Content warning: This story includes discussion of gun violence and mass shootings. Gun violence is an extremely prevalent — and pressing — epidemic, especially for Gen Z. Growing up in the aftermath of Columbine and alongside the tragedies in Parkland and Uvalde, this generation is no stranger to gun violence. Gen Zers grew up doing more active shooting drills in elementary school classrooms than tornado drills. You’d be hard-pressed to find a young person who didn’t feel that sharp surge of anxiety when a balloon popped in the back corner of a high school dance. When it comes to gun violence, Gen Z was molded by it.
The issue of gun violence followed Gen Zers to their college campuses. Since 1966, there have been 12 mass shootings on college grounds, including the 2007 shooting at Virginia Tech — the deadliest college shooting to date, with 32 people killed — and, most recently, the 2023 shooting at Michigan State University, where three students were killed and five were injured. In addition to these tragedies, there have been countless firearm incidents on college campuses.
Despite all of this, many college campuses in the United States are pressing to have existing concealed carry laws exist in a university setting. As of publication, students have the ability to carry a legal firearm (with required permits) on college campuses in 11 states, with 23 states leaving firearm rules under the jurisdiction of the university.
Growing up under the cloud of gun violence, it’s easy to feel anxious about your safety on a concealed carry campus. I spoke with Brady Kirkpatrick, a certified gun safety expert, and Fran Haasch, founding attorney of Fran Haasch Law Group, to learn more about staying safe on concealed carry college campuses.
Know your school’s policies on firearms.
Concealed carry is the practice of carrying a legally-obtained weapon in public spaces in a way that hides its appearance. This can be done through the use of holders, garters, or simply carrying it in a firearm-safe bag. Since the law permits the concealed carry of firearms on some college campuses, all students can do, essentially, is “be aware of the gun laws and policies in your state and campus,” Kirkpatrick says. “Some states and campuses may have restrictions on who can carry guns, where they can carry them, and how they must store them.”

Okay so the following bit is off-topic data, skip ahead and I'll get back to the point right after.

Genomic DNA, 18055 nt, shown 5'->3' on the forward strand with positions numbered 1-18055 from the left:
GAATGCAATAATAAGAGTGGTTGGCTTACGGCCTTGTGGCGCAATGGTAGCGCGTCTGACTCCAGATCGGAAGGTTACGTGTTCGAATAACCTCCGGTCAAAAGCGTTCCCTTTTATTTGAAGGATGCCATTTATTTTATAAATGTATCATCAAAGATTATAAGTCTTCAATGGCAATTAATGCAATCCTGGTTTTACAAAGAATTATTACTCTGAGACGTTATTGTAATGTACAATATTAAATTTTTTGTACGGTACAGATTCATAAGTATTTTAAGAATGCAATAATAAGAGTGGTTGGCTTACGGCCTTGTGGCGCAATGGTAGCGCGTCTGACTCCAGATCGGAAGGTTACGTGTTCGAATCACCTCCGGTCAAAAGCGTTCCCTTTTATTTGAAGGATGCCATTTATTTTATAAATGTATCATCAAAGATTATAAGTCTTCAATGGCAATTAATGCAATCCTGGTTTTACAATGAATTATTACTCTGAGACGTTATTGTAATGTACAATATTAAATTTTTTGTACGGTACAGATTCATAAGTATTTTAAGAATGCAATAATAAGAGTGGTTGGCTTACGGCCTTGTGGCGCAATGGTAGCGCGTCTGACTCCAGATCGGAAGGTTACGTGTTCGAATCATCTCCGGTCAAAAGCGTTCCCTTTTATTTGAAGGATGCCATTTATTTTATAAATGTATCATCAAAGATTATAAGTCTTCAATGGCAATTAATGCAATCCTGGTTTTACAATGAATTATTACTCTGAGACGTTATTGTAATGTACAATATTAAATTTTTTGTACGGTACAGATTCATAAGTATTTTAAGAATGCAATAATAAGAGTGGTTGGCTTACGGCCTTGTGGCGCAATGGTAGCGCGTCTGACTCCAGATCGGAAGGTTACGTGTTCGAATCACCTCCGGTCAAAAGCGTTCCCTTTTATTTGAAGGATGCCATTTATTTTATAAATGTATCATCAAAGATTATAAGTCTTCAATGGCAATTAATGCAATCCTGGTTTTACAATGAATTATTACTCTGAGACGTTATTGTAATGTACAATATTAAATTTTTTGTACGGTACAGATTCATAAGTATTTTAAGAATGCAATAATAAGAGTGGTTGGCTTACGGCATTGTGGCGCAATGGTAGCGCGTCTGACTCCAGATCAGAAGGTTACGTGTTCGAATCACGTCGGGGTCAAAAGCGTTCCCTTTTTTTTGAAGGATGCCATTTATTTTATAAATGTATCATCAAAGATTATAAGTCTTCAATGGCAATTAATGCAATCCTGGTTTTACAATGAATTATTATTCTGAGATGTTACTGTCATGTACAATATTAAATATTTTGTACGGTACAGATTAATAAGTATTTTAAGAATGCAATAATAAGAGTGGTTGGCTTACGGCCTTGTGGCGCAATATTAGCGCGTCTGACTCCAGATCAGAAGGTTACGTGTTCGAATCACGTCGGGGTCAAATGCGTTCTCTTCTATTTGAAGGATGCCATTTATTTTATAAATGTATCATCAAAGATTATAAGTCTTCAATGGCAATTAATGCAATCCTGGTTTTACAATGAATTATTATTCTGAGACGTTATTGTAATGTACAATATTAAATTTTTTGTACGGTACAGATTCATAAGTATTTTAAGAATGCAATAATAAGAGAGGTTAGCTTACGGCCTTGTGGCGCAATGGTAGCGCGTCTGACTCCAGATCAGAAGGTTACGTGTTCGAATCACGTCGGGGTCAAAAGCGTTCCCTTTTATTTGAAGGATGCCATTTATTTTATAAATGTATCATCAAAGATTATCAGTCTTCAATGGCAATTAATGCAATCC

At some universities, guns are prohibited from certain buildings or areas on campus. If you see something that contradicts the policies in place, notify your university’s safety department.
Always be aware of your surroundings.
Because of concealed carry, you never really know who is carrying a gun, which can create a lot of anxiety. So, it’s essential to stay aware of your surroundings and keep your safety your No. 1 priority.
Additionally, in states where concealed carry is permitted on campuses, it means that these laws exist off campus as well — students may be carrying at extracurricular and social events, including parties. In instances where alcohol or other substances may be involved, stay vigilant and aware of the people, and situations, around you. “Avoid confrontations or arguments with people who may be armed,” Kirkpatrick says. “If you feel threatened or unsafe, try to de-escalate the situation or leave as soon as possible.”
Leaving parties, or walking through campus alone, can also be an anxiety-inducing time — especially on a concealed carry campus. “Try to take well-trafficked routes and avoid being isolated from someone you don’t know or trust,” Haasch says. “Get to know your surroundings — take notice of the blue light locations and don’t be hesitant to use them if necessary. If your campus has a bus or public safety escorts that will walk you home at night, take advantage of them.”
Kirkpatrick also encourages protecting yourself by taking a self-defense class or carrying a non-lethal weapon, like pepper spray, stun guns (tasers), whistles, or alarms. “However, be careful not to use them in a way that could escalate a conflict or harm yourself or others,” he says.
Trust your gut.
As a human, your gut will rarely steer you wrong. If you’re feeling uneasy in class, at a party, or anywhere on your gun-permitted campus, don’t dismiss the feeling. “If you feel uncomfortable in a situation, trust your instincts and leave,” Haasch says. “It’s better to lie and make up an excuse to leave than to stay and be uncomfortable, scared, or worse. Your safety comes before someone else’s feelings or what they may think of you.”
If a situation with a firearm escalates, Kirkpatrick says to follow the A.L.I.C.E protocol and call for help: “Alert, lockdown, inform, counter, evacuate — know where the nearest exits and safe places are and how to contact help,” Kirkpatrick says.
In the current climate of the world, gun laws exist in a gray area from state to state. If you attend a school where firearms are permitted, remember the best thing to do is take care of yourself. Stay aware of your surroundings, and don’t be afraid to ask for help.